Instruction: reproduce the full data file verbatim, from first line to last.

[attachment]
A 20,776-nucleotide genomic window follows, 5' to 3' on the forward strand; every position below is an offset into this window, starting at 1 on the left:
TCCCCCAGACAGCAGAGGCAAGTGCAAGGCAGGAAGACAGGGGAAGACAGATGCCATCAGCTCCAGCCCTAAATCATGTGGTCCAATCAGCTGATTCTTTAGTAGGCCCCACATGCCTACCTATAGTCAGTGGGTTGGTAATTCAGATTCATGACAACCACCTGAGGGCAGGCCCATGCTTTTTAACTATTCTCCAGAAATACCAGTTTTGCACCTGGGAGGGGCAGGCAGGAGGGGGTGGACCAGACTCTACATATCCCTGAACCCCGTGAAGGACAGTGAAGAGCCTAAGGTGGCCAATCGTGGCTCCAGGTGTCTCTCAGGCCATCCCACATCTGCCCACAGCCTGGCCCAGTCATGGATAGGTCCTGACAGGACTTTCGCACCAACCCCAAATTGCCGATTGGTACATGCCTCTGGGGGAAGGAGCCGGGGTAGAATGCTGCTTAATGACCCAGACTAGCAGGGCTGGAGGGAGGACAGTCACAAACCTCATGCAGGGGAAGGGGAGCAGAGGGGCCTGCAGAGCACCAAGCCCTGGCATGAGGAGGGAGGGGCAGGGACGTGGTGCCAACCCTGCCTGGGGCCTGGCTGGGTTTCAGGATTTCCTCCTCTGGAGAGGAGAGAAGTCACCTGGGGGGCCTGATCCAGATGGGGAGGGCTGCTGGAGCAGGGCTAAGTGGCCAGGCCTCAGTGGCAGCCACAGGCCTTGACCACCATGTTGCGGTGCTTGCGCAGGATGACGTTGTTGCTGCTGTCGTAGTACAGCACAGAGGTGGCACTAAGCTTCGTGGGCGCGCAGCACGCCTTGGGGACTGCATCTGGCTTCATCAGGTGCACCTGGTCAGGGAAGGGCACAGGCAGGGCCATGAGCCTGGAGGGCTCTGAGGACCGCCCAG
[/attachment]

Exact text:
A 20,776-nucleotide genomic window follows, 5' to 3' on the forward strand; every position below is an offset into this window, starting at 1 on the left:
TCCCCCAGACAGCAGAGGCAAGTGCAAGGCAGGAAGACAGGGGAAGACAGATGCCATCAGCTCCAGCCCTAAATCATGTGGTCCAATCAGCTGATTCTTTAGTAGGCCCCACATGCCTACCTATAGTCAGTGGGTTGGTAATTCAGATTCATGACAACCACCTGAGGGCAGGCCCATGCTTTTTAACTATTCTCCAGAAATACCAGTTTTGCACCTGGGAGGGGCAGGCAGGAGGGGGTGGACCAGACTCTACATATCCCTGAACCCCGTGAAGGACAGTGAAGAGCCTAAGGTGGCCAATCGTGGCTCCAGGTGTCTCTCAGGCCATCCCACATCTGCCCACAGCCTGGCCCAGTCATGGATAGGTCCTGACAGGACTTTCGCACCAACCCCAAATTGCCGATTGGTACATGCCTCTGGGGGAAGGAGCCGGGGTAGAATGCTGCTTAATGACCCAGACTAGCAGGGCTGGAGGGAGGACAGTCACAAACCTCATGCAGGGGAAGGGGAGCAGAGGGGCCTGCAGAGCACCAAGCCCTGGCATGAGGAGGGAGGGGCAGGGACGTGGTGCCAACCCTGCCTGGGGCCTGGCTGGGTTTCAGGATTTCCTCCTCTGGAGAGGAGAGAAGTCACCTGGGGGGCCTGATCCAGATGGGGAGGGCTGCTGGAGCAGGGCTAAGTGGCCAGGCCTCAGTGGCAGCCACAGGCCTTGACCACCATGTTGCGGTGCTTGCGCAGGATGACGTTGTTGCTGCTGTCGTAGTACAGCACAGAGGTGGCACTAAGCTTCGTGGGCGCGCAGCACGCCTTGGGGACTGCATCTGGCTTCATCAGGTGCACCTGGTCAGGGAAGGGCACAGGCAGGGCCATGAGCCTGGAGGGCTCTGAGGACCGCCCAG